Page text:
As best seen in FIGS. 2 and 3, the transmitter 22 is used to generate RF signal data having a designated receiver address and to send the data through antenna 34. An 8 bit or 12 bit adjustable data input device 36 provides a selected receiver address in binary code. The 8 bit DATA IN configuration will support up to 256 sets of unique addresses, whereas the 12 bit configuration will support up to 4096 unique addresses. For most applications, an 8 bit configuration will be able to provide more receiver addresses than needed. Still, if more addresses are needed, a 12 bit configuration is available. The data can be inputted through a series of on/off switches 36 for flexibility, or it can be hard-wired. The switches will allow a user 28 to set the receiver address in binary code. Hard-wiring would reduce the flexibility of the transmitter 22 but would simplify construction and eliminate the need for the switches 36. The data from the data input device 36 is encoded by a microcontroller encoder 38. The outputs 40 and 42 of the encoder 38 are then divided into packets of data providing electrical inputs to digital counters 44 and 46 and logic gate 48. Digital counter 44 works in conjunction with digital counter 46 to provide an input to digital timer 50. Although headers 52 and 54 (FIG. 3) may be used, in the preferred embodiment, headers 52 and 54 are unnecessary. Data packet output from the digital timer 50 joins the microcontroller encoder output 42 as the first and second inputs, respectively, to logic gate 48.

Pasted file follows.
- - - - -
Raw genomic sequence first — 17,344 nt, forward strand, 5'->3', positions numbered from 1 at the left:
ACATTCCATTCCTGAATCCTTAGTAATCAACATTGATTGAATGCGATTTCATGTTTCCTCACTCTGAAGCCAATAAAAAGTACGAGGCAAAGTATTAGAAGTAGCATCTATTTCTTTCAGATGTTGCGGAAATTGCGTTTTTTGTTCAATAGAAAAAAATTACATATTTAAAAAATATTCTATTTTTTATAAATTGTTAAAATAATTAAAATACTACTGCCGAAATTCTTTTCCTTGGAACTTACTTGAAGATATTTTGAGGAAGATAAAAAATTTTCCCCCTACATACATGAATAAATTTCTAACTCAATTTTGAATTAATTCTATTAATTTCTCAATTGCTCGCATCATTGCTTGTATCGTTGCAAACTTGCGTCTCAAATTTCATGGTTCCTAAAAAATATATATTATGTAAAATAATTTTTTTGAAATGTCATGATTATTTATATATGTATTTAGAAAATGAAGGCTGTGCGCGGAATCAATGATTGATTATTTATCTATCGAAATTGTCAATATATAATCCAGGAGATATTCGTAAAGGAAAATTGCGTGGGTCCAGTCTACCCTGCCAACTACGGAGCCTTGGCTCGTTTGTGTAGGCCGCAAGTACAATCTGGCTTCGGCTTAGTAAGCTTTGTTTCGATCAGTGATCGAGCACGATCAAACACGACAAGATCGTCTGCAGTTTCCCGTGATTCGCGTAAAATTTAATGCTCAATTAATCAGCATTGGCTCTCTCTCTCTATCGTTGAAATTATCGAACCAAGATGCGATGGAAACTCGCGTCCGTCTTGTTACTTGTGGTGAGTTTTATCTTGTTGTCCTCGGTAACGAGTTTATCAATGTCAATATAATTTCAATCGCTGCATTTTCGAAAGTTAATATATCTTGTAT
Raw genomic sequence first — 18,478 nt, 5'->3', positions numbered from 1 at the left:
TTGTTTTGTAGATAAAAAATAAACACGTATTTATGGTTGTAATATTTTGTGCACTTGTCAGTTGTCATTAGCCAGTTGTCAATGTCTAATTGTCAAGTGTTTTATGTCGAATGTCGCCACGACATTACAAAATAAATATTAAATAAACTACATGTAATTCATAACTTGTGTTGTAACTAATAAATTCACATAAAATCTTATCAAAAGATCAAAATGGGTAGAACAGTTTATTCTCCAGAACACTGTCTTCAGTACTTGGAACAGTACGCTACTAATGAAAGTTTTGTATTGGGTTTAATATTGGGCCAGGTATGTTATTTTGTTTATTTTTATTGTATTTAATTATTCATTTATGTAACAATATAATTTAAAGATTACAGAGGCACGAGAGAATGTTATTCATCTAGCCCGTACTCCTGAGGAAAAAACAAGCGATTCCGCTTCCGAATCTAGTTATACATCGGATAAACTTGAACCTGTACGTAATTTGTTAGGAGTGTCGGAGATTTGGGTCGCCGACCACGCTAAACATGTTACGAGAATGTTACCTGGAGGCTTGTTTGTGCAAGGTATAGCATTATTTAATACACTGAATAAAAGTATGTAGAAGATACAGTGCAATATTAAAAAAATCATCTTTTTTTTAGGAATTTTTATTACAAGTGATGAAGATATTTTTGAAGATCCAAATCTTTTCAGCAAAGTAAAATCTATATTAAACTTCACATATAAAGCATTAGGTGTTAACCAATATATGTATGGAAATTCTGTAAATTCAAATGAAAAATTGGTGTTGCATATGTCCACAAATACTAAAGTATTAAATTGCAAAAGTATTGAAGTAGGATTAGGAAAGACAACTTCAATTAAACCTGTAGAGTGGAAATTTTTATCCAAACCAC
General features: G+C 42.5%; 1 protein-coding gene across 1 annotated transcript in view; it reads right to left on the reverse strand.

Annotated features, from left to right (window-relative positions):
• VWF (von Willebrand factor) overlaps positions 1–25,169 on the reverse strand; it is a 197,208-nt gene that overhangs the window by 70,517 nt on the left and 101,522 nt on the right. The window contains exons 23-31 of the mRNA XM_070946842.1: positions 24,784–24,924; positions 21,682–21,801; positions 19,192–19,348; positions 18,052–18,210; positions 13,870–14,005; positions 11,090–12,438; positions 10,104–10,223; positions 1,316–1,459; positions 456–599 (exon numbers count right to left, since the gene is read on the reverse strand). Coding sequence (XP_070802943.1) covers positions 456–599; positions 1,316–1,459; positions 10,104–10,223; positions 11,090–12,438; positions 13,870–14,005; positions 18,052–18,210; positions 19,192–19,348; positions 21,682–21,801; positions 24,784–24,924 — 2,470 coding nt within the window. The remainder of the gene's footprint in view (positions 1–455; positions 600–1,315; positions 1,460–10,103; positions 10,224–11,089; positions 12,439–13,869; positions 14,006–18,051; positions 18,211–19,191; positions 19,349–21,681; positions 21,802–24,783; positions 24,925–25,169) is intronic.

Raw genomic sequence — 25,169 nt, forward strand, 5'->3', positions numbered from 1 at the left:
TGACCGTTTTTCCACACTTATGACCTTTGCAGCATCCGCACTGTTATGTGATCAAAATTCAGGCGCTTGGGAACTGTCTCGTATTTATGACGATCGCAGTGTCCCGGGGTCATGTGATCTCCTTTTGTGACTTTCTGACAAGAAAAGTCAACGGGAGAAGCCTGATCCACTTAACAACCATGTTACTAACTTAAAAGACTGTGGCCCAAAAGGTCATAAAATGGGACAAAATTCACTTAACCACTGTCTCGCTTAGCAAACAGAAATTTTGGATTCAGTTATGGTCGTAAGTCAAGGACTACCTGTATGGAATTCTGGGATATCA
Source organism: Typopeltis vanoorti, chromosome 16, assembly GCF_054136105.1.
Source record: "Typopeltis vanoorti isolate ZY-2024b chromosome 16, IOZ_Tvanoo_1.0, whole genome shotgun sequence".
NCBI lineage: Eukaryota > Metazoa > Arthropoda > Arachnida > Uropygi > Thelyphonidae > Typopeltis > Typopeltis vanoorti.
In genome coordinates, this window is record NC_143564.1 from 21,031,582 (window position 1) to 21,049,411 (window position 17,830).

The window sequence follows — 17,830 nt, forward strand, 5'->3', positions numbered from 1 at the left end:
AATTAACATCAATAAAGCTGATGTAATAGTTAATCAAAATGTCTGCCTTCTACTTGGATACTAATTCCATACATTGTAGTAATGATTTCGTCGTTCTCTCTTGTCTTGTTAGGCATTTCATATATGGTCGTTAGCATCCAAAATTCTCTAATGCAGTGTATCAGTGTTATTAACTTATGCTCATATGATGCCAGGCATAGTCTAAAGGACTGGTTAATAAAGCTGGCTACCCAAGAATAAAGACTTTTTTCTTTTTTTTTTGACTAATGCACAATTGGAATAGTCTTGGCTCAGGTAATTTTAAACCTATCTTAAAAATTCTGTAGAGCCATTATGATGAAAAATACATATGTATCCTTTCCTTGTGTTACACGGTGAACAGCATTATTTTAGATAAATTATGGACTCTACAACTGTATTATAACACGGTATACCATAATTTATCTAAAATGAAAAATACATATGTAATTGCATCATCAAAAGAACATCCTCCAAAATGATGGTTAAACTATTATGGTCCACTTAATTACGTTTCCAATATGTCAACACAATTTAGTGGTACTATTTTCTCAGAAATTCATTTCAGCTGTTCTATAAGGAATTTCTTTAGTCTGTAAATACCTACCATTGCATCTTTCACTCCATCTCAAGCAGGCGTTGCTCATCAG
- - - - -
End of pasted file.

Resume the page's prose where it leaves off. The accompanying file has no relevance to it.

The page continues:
The intermittent data output of the logic gate 48 provides both inputs to another logic gate 56, whose output feeds directly into a transmitter chip/radio frequency (RF) module 58, where it is modulated with a carrier frequency at the VHF/UHF range. The design will vary depending upon the carrier frequency selected for transmission. The modulation method used in this preferred embodiment is amplitude shift keying (ASK), and some transmitters 22 may employ frequency shift keying (FSK) modulation. The RF module 58 sends the modulated data output through microstrip 60, into a power amplifier 62. The power amplifier 62 amplifies the modulated data and radiates it through microstrip 64 into the transmission antenna 34 for transmission to receivers 24 located at homes, offices, or other convenient waiting places 30 of users 28. Microstrips 60 and 64 are strips of copper designed for impedance matching to facilitate efficient transmission of the RF signal. Without the microstrips 60 and 64, the RF signal loss would be significant. The antenna 34 is preferably a half-wave whip style antenna, and the RF signal data is transmitted in the form of electromagnetic waves.